In an industry where small time savings can translate into large productivity gains, TSN Inc. has become a master of efficiency. So while distributors might not enjoy buying such low-margin items as toilet paper, TSN – a Frederick, Colorado-based wholesaler – has streamlined the process into a near art that has propelled it to more than $144.8 million in sales of cleaning and business supplies destined for convenience and grocery stories.
"In our industry we are foremost in what we do," says Israel "Izzy" Salazar, the 45-year-old chairman and chief executive officer of TSN, which he founded in 1989. "We're the leader in the area that we specialize in, and we're the largest I know of in the U.S."
TSN's customers are distributors, such as The McLane Co., one of the nation's leading distribution and logistics companies. It serves more than 50,000 customer locations, including convenience stores, mass merchandisers, quick-service restaurants, drug stores, and movie theaters. TSN, which stocks more than 3,000 items, such as paper towels, cash-register receipt paper, and cleaning supplies, orders products from vendors and supplies them to distributors like McLane. The distributors then break down the shipments and deliver the products to their final destinations.
When started, TSN carried about 300 items, and posted first-year revenues of between $2.5 million and $3 million, Mr. Salazar says. Now its sales are enough to rank it No. 36 on the Hispanic Business 500. Mr. Salazar attributes his company's success to intensive sales efforts and "tons and tons of traveling."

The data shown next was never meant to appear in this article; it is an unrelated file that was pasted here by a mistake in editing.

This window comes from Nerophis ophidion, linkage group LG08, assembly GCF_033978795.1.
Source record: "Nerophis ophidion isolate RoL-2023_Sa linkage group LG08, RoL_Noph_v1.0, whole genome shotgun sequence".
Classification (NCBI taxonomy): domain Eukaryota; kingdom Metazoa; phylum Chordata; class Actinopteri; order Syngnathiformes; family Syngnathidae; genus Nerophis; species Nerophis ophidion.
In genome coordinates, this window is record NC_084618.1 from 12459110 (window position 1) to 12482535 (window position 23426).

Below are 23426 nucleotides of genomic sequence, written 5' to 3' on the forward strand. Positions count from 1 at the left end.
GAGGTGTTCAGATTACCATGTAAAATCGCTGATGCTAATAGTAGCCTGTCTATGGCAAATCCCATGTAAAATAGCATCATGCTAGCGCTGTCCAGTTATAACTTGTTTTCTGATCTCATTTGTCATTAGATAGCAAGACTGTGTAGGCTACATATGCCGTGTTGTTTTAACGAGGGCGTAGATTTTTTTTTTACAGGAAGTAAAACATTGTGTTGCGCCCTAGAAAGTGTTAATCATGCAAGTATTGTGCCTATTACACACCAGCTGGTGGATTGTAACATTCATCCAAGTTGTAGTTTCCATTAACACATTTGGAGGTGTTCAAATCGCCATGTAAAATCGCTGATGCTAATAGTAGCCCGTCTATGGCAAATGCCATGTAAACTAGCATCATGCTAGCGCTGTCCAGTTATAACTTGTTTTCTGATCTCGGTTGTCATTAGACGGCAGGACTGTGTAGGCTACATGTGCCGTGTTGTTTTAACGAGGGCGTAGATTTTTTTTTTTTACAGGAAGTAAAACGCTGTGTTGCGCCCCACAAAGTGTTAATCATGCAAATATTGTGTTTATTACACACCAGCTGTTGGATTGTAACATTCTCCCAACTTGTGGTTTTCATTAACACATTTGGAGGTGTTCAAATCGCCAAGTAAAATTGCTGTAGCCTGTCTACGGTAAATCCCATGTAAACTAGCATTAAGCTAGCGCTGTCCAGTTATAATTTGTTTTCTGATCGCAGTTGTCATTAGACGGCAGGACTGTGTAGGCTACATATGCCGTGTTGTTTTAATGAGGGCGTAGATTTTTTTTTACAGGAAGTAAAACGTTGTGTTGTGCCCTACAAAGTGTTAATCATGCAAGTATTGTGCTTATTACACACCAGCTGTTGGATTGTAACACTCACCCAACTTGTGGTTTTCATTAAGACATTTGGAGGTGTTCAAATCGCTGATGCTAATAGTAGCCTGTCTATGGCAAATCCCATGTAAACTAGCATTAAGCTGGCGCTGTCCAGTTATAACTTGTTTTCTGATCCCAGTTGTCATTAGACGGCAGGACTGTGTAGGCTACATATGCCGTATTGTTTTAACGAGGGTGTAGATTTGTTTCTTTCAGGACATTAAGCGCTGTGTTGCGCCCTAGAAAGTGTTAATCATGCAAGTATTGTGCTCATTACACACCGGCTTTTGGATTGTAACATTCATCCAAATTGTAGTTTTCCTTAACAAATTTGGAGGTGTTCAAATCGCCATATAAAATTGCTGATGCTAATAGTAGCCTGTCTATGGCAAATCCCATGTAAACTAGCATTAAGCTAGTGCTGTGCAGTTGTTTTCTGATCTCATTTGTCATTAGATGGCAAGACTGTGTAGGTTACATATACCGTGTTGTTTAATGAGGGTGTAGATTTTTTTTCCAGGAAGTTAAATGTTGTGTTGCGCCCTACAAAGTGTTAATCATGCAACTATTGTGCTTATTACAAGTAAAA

The efficiencies TSN provides eliminates the need for distributors to order from several vendors, and that means fewer phone calls, truck deliveries, and invoices. Because TSN buys in bulk and offers one- or two-day delivery, customers can free up warehouse space and don't have to expend as much capital by buying large quantities. The fact that TSN buys in such large quantities also helps keep costs down, Mr. Salazar says.
The company owns warehouses in Frederick, Colorado, and Richmond, Indiana, and a fleet of tractor trailers that it uses to make its shipments. All the buying is done in Frederick, much via computer. Technology is also playing a growing role in numerous other areas of the company: The company's trucks are tracked by satellite. Its forklifts now have built-in computer screens that display purchase orders alongside detailed warehouse maps showing the driver the fastest way to fill the order. As food storage technology improves, Mr. Salazar says he hopes to add freeze-dried and frozen foods to his inventory in the next five to 10 years.
But technology also is putting a new pressure on the wholesale industry. While the National Association of Wholesaler-Distributors believes the ongoing economic recovery will unleash a pent-up demand for goods, competition is growing from direct sellers and online outlets. A recent study commissioned by the association found that leaders in the wholesale industry believe that in the next five years wholesale distributors' share of volume will decline from 67 percent to 60 percent amid increased competition from other sources, including direct-buying on the Internet.
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